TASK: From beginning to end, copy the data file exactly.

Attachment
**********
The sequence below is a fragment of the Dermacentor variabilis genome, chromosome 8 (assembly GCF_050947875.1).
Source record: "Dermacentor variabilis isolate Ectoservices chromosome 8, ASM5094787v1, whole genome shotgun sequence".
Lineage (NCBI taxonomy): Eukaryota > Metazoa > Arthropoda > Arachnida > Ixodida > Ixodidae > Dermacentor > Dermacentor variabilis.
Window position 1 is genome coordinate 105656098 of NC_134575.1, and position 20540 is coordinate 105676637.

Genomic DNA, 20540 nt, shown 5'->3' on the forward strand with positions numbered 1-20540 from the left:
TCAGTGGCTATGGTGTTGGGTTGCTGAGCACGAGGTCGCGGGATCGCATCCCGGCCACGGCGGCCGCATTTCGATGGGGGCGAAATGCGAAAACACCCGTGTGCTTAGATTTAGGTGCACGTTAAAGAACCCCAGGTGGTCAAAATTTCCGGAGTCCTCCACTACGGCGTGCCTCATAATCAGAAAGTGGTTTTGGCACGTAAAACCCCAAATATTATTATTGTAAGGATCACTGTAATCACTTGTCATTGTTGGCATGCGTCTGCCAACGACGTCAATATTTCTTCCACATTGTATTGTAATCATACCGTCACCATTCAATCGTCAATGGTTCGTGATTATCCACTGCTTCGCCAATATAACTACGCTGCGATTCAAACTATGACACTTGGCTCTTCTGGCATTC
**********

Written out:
The sequence below is a fragment of the Dermacentor variabilis genome, chromosome 8 (assembly GCF_050947875.1).
Source record: "Dermacentor variabilis isolate Ectoservices chromosome 8, ASM5094787v1, whole genome shotgun sequence".
Lineage (NCBI taxonomy): Eukaryota > Metazoa > Arthropoda > Arachnida > Ixodida > Ixodidae > Dermacentor > Dermacentor variabilis.
Window position 1 is genome coordinate 105656098 of NC_134575.1, and position 20540 is coordinate 105676637.

Genomic DNA, 20540 nt, shown 5'->3' on the forward strand with positions numbered 1-20540 from the left:
TCAGTGGCTATGGTGTTGGGTTGCTGAGCACGAGGTCGCGGGATCGCATCCCGGCCACGGCGGCCGCATTTCGATGGGGGCGAAATGCGAAAACACCCGTGTGCTTAGATTTAGGTGCACGTTAAAGAACCCCAGGTGGTCAAAATTTCCGGAGTCCTCCACTACGGCGTGCCTCATAATCAGAAAGTGGTTTTGGCACGTAAAACCCCAAATATTATTATTGTAAGGATCACTGTAATCACTTGTCATTGTTGGCATGCGTCTGCCAACGACGTCAATATTTCTTCCACATTGTATTGTAATCATACCGTCACCATTCAATCGTCAATGGTTCGTGATTATCCACTGCTTCGCCAATATAACTACGCTGCGATTCAAACTATGACACTTGGCTCTTCTGGCATTC